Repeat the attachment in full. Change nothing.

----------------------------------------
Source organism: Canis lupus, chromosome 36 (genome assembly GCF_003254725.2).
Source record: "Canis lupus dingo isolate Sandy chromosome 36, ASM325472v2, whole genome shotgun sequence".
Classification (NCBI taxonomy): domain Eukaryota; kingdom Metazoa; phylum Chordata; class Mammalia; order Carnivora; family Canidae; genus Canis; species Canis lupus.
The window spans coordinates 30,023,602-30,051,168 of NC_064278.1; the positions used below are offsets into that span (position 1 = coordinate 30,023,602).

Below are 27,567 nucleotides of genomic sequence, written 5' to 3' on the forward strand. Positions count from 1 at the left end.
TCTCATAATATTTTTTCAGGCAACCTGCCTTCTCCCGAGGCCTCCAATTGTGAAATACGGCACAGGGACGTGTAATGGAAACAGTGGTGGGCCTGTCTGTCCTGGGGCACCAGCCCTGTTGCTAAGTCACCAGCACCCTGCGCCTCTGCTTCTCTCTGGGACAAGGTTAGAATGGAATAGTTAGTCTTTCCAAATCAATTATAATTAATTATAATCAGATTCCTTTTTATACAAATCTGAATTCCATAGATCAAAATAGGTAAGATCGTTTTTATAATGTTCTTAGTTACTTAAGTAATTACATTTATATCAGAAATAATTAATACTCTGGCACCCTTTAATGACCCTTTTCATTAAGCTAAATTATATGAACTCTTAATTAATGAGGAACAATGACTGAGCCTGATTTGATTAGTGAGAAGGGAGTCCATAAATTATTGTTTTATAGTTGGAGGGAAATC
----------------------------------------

Source organism: Canis lupus, chromosome 36 (genome assembly GCF_003254725.2).
Source record: "Canis lupus dingo isolate Sandy chromosome 36, ASM325472v2, whole genome shotgun sequence".
Classification (NCBI taxonomy): domain Eukaryota; kingdom Metazoa; phylum Chordata; class Mammalia; order Carnivora; family Canidae; genus Canis; species Canis lupus.
The window spans coordinates 30,023,602-30,051,168 of NC_064278.1; the positions used below are offsets into that span (position 1 = coordinate 30,023,602).

Below are 27,567 nucleotides of genomic sequence, written 5' to 3' on the forward strand. Positions count from 1 at the left end.
TCTCATAATATTTTTTCAGGCAACCTGCCTTCTCCCGAGGCCTCCAATTGTGAAATACGGCACAGGGACGTGTAATGGAAACAGTGGTGGGCCTGTCTGTCCTGGGGCACCAGCCCTGTTGCTAAGTCACCAGCACCCTGCGCCTCTGCTTCTCTCTGGGACAAGGTTAGAATGGAATAGTTAGTCTTTCCAAATCAATTATAATTAATTATAATCAGATTCCTTTTTATACAAATCTGAATTCCATAGATCAAAATAGGTAAGATCGTTTTTATAATGTTCTTAGTTACTTAAGTAATTACATTTATATCAGAAATAATTAATACTCTGGCACCCTTTAATGACCCTTTTCATTAAGCTAAATTATATGAACTCTTAATTAATGAGGAACAATGACTGAGCCTGATTTGATTAGTGAGAAGGGAGTCCATAAATTATTGTTTTATAGTTGGAGGGAAATC